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Lauren Murphy embraces underdog role vs. Valentina Shevchenko: 'I really believe I'm capable of amazing things'

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HOUSTON – Lauren Murphy knows she’s a big underdog against UFC flyweight champion Valentina Shevchenko, but she’s used to it.

Murphy (15-4 MMA, 7-4 UFC) challenges Shevchenko (21-3 MMA, 10-2 UFC) for the women’s flyweight title in the co-main event of UFC 266 on Sept. 25 in Las Vegas, where she’ll look to dethrone the dominant champion.

No one has had an answer to Shevchenko at 125 pounds thus far, but Murphy believes in her chances. After a rough start to her UFC career at bantamweight and a failed stint on “The Ultimate Fighter,” Murphy has turned things around by winning five straight en route to her first-career title shot.

“The mental training (is most important),” Murphy told MMA Junkie, and other reporters, backstage at UFC 265. “Fighting is like 100 percent mental, and obviously that’s only partially true, but I think in all of sports, if you’re mind is in the right place, you’re capable of doing incredible things, and that’s really why I started this journey way back in the day. I really wanted to know what I was capable of. That’s why I took my first fight ever, because I wanted to know could I do it, like how much do I have.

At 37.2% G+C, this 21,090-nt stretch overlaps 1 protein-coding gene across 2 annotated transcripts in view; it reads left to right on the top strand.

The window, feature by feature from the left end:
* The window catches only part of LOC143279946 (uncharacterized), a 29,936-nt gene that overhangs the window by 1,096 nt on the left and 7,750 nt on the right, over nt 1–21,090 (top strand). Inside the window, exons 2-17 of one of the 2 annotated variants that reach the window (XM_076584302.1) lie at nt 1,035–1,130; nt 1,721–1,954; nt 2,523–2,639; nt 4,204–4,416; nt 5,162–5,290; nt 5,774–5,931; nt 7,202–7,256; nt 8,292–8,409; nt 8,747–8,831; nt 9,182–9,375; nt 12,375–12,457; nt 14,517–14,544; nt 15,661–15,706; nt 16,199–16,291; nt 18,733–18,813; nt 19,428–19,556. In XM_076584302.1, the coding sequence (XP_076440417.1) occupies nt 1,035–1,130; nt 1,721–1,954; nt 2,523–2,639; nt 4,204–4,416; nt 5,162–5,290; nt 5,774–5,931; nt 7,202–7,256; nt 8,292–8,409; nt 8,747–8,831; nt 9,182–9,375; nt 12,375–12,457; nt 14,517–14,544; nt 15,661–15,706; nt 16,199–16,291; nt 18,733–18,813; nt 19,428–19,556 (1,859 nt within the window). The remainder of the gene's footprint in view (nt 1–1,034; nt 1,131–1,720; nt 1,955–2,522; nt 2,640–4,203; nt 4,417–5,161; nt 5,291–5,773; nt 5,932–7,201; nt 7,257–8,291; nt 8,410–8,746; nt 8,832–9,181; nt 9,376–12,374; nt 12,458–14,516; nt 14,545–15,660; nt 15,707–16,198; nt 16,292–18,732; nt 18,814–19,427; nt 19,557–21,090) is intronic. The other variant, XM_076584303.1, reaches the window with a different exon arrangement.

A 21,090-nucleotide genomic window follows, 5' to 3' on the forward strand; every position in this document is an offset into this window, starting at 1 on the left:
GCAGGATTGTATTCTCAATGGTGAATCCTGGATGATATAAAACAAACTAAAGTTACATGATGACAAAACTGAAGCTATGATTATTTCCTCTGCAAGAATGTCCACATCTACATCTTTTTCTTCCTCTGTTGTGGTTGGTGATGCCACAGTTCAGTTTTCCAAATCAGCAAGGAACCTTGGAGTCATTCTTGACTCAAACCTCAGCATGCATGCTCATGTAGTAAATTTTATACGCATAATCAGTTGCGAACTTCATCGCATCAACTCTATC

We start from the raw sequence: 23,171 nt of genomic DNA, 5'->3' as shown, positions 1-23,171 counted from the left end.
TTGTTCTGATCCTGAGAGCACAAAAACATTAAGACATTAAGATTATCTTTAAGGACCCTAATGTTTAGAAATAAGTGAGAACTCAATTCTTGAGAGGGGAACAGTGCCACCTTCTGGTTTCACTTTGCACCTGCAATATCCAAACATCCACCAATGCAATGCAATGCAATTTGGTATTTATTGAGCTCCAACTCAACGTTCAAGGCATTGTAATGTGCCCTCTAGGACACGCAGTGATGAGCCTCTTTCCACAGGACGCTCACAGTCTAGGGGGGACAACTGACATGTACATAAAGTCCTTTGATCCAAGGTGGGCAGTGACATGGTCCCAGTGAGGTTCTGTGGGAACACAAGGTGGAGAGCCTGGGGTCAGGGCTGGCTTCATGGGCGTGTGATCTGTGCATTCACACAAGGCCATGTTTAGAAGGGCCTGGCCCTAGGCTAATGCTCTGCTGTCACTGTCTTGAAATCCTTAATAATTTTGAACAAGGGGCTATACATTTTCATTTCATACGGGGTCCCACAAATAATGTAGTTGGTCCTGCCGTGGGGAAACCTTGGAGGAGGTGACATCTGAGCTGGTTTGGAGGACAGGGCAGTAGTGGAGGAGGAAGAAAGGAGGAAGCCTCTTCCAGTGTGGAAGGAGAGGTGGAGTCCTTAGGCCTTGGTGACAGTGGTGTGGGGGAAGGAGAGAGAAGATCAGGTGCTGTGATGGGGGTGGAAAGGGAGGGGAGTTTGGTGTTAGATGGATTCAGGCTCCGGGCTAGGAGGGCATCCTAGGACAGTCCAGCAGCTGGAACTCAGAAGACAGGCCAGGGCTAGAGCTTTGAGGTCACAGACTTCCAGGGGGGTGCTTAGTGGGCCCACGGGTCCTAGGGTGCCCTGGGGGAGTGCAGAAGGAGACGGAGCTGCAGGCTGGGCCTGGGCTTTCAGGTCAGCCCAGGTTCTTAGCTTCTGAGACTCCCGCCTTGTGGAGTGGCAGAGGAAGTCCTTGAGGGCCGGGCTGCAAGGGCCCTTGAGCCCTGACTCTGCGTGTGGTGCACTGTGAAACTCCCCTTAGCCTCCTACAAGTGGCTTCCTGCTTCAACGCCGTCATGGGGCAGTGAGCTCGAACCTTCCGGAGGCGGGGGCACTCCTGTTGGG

“Am I capable of doing something like that, and that goal post has been moved so much throughout my career, so that’s always the question I’m asking myself, is what am I capable of, and over the last 10, 12 years, I’ve really surprised myself, and I’ve surprised the people around me, and it’s been an incredible journey. I don’t think it’s going to end Sept. 25 either. I really believe I’m capable of amazing things.”

Murphy credits her mindset and approach to fighting for her confidence, which she believes has allowed her to prevail when continuously counted out.

“It’s definitely something that I struggled with even before I was fighting,” Murphy said. “The way I grew up, the way I was raised, positivity was not something that I learned to value the whole time I was growing up, and I’ve learned to value the power of positivity since I started fighting, and I’m really putting it into practice and minding what I say and minding my thoughts and doing mental exercises like meditation and a lot of visualization and stuff like that. But the power of positivity is real, and it’s changed my life actually.”

To see the full interview with Murphy, check out the video above.

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